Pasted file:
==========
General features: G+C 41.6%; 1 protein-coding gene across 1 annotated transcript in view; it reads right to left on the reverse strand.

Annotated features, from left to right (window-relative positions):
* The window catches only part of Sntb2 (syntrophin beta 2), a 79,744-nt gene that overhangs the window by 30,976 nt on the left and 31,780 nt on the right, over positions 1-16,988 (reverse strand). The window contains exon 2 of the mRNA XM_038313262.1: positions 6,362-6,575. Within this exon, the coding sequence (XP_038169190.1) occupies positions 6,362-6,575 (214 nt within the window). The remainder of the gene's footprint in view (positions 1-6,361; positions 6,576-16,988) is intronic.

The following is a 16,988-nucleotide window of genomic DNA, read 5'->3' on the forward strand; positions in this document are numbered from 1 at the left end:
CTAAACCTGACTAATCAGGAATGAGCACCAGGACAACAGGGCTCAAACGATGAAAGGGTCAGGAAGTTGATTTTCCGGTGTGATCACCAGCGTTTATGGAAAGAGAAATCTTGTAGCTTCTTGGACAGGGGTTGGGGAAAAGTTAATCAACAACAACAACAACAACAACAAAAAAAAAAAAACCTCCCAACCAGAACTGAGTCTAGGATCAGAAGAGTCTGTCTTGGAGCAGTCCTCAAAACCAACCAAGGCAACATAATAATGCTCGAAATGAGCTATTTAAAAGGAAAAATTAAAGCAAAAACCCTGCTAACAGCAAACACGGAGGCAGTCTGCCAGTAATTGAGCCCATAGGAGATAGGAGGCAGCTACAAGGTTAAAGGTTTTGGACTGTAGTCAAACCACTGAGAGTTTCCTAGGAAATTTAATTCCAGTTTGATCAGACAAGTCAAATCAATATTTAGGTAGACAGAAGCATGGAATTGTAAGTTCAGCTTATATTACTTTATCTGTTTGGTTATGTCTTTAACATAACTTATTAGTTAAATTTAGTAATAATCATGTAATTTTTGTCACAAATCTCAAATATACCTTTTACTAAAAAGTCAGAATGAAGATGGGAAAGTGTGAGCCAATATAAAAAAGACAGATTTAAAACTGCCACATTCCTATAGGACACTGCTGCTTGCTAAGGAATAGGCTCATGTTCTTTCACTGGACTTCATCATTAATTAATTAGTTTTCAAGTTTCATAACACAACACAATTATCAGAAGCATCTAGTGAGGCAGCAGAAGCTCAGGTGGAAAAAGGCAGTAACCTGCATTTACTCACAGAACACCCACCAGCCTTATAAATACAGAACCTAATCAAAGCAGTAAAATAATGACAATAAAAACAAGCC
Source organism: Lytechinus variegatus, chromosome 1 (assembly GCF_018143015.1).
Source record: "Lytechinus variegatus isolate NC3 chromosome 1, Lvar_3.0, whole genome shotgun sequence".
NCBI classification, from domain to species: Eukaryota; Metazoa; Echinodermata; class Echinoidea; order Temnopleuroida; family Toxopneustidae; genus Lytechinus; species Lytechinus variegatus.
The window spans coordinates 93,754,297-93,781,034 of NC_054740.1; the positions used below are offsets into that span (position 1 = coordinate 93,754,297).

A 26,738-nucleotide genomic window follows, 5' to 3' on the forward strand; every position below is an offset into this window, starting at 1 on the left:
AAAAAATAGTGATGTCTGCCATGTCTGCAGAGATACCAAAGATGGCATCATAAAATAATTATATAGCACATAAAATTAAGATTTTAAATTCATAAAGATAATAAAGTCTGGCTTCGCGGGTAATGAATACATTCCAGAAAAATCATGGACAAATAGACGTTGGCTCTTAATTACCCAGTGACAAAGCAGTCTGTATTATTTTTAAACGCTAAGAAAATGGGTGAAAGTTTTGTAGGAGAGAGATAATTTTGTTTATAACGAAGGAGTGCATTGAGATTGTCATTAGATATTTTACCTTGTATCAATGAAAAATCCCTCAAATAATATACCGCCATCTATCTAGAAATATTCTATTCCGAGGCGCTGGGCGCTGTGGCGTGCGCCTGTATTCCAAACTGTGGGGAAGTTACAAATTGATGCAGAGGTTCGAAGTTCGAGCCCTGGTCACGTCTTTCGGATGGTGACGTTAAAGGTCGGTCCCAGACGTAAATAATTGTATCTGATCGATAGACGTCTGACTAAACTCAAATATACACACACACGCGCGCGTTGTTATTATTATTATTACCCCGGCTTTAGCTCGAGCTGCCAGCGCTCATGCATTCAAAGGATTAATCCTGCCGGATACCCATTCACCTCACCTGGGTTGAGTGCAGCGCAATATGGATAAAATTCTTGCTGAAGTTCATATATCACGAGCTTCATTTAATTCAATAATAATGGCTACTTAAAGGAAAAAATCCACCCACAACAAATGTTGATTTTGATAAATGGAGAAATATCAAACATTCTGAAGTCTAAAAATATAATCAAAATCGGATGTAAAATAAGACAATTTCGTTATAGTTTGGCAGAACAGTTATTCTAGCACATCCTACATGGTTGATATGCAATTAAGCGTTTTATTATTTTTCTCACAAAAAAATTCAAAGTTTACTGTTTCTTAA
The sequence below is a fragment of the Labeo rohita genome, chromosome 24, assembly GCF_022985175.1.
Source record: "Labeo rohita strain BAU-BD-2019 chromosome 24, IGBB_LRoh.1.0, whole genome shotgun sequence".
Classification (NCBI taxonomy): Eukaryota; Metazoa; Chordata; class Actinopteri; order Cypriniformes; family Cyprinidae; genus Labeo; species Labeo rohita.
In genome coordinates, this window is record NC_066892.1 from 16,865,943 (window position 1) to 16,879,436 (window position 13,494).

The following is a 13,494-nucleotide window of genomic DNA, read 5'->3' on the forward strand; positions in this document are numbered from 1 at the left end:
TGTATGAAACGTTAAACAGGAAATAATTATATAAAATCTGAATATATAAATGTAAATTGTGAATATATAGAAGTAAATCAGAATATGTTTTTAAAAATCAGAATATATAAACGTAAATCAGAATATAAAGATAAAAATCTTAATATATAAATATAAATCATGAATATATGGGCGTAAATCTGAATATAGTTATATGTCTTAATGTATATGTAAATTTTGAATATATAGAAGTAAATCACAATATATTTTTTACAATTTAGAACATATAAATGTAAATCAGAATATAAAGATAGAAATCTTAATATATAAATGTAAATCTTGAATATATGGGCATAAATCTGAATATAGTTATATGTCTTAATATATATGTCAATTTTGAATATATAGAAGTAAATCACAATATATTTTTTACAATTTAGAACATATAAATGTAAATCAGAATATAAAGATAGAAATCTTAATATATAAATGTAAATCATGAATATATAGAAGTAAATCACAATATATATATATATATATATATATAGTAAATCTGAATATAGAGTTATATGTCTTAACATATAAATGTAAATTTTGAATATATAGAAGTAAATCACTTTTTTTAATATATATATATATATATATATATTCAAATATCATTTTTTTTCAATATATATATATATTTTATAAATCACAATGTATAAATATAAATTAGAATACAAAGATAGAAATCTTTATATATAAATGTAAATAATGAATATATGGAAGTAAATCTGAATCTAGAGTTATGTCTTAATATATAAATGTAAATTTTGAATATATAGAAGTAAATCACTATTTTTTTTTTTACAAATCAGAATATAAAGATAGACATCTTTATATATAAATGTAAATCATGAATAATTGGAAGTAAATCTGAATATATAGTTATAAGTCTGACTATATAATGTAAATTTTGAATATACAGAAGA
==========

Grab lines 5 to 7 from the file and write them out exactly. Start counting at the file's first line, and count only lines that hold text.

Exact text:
CTAAACCTGACTAATCAGGAATGAGCACCAGGACAACAGGGCTCAAACGATGAAAGGGTCAGGAAGTTGATTTTCCGGTGTGATCACCAGCGTTTATGGAAAGAGAAATCTTGTAGCTTCTTGGACAGGGGTTGGGGAAAAGTTAATCAACAACAACAACAACAACAACAAAAAAAAAAAAACCTCCCAACCAGAACTGAGTCTAGGATCAGAAGAGTCTGTCTTGGAGCAGTCCTCAAAACCAACCAAGGCAACATAATAATGCTCGAAATGAGCTATTTAAAAGGAAAAATTAAAGCAAAAACCCTGCTAACAGCAAACACGGAGGCAGTCTGCCAGTAATTGAGCCCATAGGAGATAGGAGGCAGCTACAAGGTTAAAGGTTTTGGACTGTAGTCAAACCACTGAGAGTTTCCTAGGAAATTTAATTCCAGTTTGATCAGACAAGTCAAATCAATATTTAGGTAGACAGAAGCATGGAATTGTAAGTTCAGCTTATATTACTTTATCTGTTTGGTTATGTCTTTAACATAACTTATTAGTTAAATTTAGTAATAATCATGTAATTTTTGTCACAAATCTCAAATATACCTTTTACTAAAAAGTCAGAATGAAGATGGGAAAGTGTGAGCCAATATAAAAAAGACAGATTTAAAACTGCCACATTCCTATAGGACACTGCTGCTTGCTAAGGAATAGGCTCATGTTCTTTCACTGGACTTCATCATTAATTAATTAGTTTTCAAGTTTCATAACACAACACAATTATCAGAAGCATCTAGTGAGGCAGCAGAAGCTCAGGTGGAAAAAGGCAGTAACCTGCATTTACTCACAGAACACCCACCAGCCTTATAAATACAGAACCTAATCAAAGCAGTAAAATAATGACAATAAAAACAAGCC
Source organism: Lytechinus variegatus, chromosome 1 (assembly GCF_018143015.1).
Source record: "Lytechinus variegatus isolate NC3 chromosome 1, Lvar_3.0, whole genome shotgun sequence".